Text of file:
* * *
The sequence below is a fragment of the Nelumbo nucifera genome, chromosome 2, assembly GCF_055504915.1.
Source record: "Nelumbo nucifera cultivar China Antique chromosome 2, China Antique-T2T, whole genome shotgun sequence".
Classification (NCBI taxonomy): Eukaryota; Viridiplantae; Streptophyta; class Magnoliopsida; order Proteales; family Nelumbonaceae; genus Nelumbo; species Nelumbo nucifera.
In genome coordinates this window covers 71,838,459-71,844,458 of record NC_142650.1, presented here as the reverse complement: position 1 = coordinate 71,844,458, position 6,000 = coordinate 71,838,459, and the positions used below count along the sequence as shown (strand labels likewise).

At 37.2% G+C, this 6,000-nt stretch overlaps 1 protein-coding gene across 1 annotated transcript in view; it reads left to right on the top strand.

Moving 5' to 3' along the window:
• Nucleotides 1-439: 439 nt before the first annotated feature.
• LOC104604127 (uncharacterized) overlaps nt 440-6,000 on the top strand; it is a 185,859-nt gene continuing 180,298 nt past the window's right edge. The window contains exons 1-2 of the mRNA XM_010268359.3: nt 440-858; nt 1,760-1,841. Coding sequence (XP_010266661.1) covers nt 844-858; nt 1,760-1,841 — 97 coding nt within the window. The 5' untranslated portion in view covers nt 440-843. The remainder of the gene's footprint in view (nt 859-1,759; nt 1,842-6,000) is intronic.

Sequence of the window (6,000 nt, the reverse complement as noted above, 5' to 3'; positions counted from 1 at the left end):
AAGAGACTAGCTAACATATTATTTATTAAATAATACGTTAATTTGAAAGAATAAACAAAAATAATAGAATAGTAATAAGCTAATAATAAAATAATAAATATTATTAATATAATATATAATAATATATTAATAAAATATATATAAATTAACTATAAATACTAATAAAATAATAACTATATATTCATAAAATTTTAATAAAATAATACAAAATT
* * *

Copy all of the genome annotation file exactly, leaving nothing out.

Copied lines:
The sequence below is a fragment of the Nelumbo nucifera genome, chromosome 2, assembly GCF_055504915.1.
Source record: "Nelumbo nucifera cultivar China Antique chromosome 2, China Antique-T2T, whole genome shotgun sequence".
Classification (NCBI taxonomy): Eukaryota; Viridiplantae; Streptophyta; class Magnoliopsida; order Proteales; family Nelumbonaceae; genus Nelumbo; species Nelumbo nucifera.
In genome coordinates this window covers 71,838,459-71,844,458 of record NC_142650.1, presented here as the reverse complement: position 1 = coordinate 71,844,458, position 6,000 = coordinate 71,838,459, and the positions used below count along the sequence as shown (strand labels likewise).

At 37.2% G+C, this 6,000-nt stretch overlaps 1 protein-coding gene across 1 annotated transcript in view; it reads left to right on the top strand.

Moving 5' to 3' along the window:
• Nucleotides 1-439: 439 nt before the first annotated feature.
• LOC104604127 (uncharacterized) overlaps nt 440-6,000 on the top strand; it is a 185,859-nt gene continuing 180,298 nt past the window's right edge. The window contains exons 1-2 of the mRNA XM_010268359.3: nt 440-858; nt 1,760-1,841. Coding sequence (XP_010266661.1) covers nt 844-858; nt 1,760-1,841 — 97 coding nt within the window. The 5' untranslated portion in view covers nt 440-843. The remainder of the gene's footprint in view (nt 859-1,759; nt 1,842-6,000) is intronic.

Sequence of the window (6,000 nt, the reverse complement as noted above, 5' to 3'; positions counted from 1 at the left end):
AAGAGACTAGCTAACATATTATTTATTAAATAATACGTTAATTTGAAAGAATAAACAAAAATAATAGAATAGTAATAAGCTAATAATAAAATAATAAATATTATTAATATAATATATAATAATATATTAATAAAATATATATAAATTAACTATAAATACTAATAAAATAATAACTATATATTCATAAAATTTTAATAAAATAATACAAAATT